Inherent jurisdiction of the High Court cannot be invoked to override bar of review under S.362 Cr.P.C: High Court of New Delhi

The purpose of S.362 Cr.P.C is that once a Court delivers the judgment that Court becomes functus officio and thereafter it cannot reconsider or modify the judgment. Application under S.482 cannot be used to short-circuit other proceedings which are subsisting between the parties. This was held in SOMBIR DAGAR & ORS v. THE STATE GOVT OF NCT OF DELHI AND SOMBIR DAGAR v. THE STATE GOVT OF NCT OF DELHI [CRL.M.C. 314/2015 & CRL.M.C. 315/2015] in the High Court of New Delhi by single judge bench consisting of JUSTICE SUBRAMONIUM PRASAD.

Facts are that due to matrimonial disputes between the petitioner and the respondent F.I.Rs were registered for offenses under Sections 498A, 406, 34 IPC. Parties entered compromise and Court by an order quashed the two FIRs with recourse to law. Applications have been filed for recalling the prior order on the ground the compromise had been obtained by the petitioners by giving false assurances to the Court.

The counsel for the applicant stated the petitioner has beaten, humiliated and thrown out the petitioner and argued that the sole purpose of compromise was to get the FIRs quashed by fraud. He placed reliance on Sanjeev Kapoor v. Chandana Kapoor to support that the case fell under exceptions to embargo u/s 362 Cr.P.C.

The court referred to the Apex court judgment in the case of  Nazma v. Javed, where in it was held that, “The practice of filing miscellaneous petitions after the disposal of the main case and issuance of fresh directions in such miscellaneous petitions by the High Court are unwarranted, not referable to any statutory provision and in substance the abuse of the process of the court.”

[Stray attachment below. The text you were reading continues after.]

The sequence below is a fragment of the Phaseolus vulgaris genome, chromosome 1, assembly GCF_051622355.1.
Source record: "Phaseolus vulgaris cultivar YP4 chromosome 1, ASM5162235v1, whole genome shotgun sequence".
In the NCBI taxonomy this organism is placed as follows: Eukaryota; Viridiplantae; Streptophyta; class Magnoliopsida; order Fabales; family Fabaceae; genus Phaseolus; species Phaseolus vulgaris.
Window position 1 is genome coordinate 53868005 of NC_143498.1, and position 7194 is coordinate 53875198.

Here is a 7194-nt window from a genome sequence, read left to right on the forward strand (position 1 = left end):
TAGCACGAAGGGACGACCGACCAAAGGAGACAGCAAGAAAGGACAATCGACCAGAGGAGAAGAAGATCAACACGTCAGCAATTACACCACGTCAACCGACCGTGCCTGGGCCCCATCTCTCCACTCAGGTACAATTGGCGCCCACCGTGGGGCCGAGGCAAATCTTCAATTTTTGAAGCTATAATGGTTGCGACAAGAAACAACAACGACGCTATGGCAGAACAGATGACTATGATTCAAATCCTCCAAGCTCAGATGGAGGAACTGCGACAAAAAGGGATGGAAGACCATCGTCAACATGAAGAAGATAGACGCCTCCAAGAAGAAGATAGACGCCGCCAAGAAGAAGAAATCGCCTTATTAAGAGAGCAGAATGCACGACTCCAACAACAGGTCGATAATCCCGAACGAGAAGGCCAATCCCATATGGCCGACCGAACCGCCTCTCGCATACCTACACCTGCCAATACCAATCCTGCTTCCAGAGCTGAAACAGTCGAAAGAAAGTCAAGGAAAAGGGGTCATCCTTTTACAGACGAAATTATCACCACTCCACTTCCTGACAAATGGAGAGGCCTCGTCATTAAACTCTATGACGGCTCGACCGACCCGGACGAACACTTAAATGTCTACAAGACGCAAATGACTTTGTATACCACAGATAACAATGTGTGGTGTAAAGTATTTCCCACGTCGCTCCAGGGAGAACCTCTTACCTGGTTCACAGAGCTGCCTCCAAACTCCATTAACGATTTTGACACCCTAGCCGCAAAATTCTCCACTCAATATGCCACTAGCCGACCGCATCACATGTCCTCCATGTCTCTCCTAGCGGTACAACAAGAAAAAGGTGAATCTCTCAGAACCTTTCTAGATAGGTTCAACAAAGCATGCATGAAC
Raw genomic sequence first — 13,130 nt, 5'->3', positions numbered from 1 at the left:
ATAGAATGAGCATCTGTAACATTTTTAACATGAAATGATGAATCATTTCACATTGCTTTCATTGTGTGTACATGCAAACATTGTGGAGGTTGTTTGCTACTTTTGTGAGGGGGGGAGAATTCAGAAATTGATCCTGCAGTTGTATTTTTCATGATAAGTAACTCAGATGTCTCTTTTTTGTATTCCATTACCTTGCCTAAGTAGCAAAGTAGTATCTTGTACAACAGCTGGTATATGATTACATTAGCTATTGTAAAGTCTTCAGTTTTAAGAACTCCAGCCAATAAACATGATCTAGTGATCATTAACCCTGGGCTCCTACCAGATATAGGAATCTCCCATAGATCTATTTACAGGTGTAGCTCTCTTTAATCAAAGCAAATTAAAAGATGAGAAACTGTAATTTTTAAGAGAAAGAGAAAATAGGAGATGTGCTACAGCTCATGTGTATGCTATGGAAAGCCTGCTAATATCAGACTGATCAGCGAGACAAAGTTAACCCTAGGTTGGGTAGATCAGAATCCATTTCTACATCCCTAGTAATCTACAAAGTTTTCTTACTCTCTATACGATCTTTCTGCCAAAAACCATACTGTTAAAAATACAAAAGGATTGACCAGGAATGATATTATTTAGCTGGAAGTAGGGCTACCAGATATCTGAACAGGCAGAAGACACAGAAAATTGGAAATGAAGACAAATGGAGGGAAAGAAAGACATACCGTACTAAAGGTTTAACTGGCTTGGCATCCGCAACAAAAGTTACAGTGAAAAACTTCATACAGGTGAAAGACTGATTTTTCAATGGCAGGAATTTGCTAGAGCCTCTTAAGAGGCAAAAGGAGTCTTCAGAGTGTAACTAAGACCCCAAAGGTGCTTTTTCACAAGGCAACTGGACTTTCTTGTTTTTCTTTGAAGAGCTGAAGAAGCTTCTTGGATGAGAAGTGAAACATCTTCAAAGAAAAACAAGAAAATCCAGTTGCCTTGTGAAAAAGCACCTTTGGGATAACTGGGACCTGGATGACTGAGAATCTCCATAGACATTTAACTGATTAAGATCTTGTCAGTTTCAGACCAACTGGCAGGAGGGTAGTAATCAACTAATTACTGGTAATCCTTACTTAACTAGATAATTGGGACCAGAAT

The court relied on the judgement of Simrikhia v. Dolley Mukherjee, where the Apex Court had discussed the scope of Sections 482, wherein the following observations were made, “The inherent jurisdiction of the High Court cannot be invoked to override bar of review under Section 362. It is clearly stated in Sooraj Devi v. Pyare Lal [(1981) 1 SCC 500 : 1981 SCC (Cri) 188], that the inherent power of the court cannot be exercised for doing that which is specifically prohibited by the Code. The law is therefore clear that the inherent power cannot be exercised for doing that which cannot be done on account of the bar under other provisions of the Code. The court is not empowered to review its own decision under the purported exercise of inherent power.”

Considering the facts of the case and the earlier precedents the court held that, It cannot be said that the petitioner has misled the Court or suppressed facts when both the parties came before the High Court and pleaded that they have settled all their disputes and the proceedings against the petitioner be quashed. Thus the application is dismissed as it is barred under S.362 Cr.P.C.

Click here to read judgement

Leave a Reply

Your email address will not be published. Required fields are marked *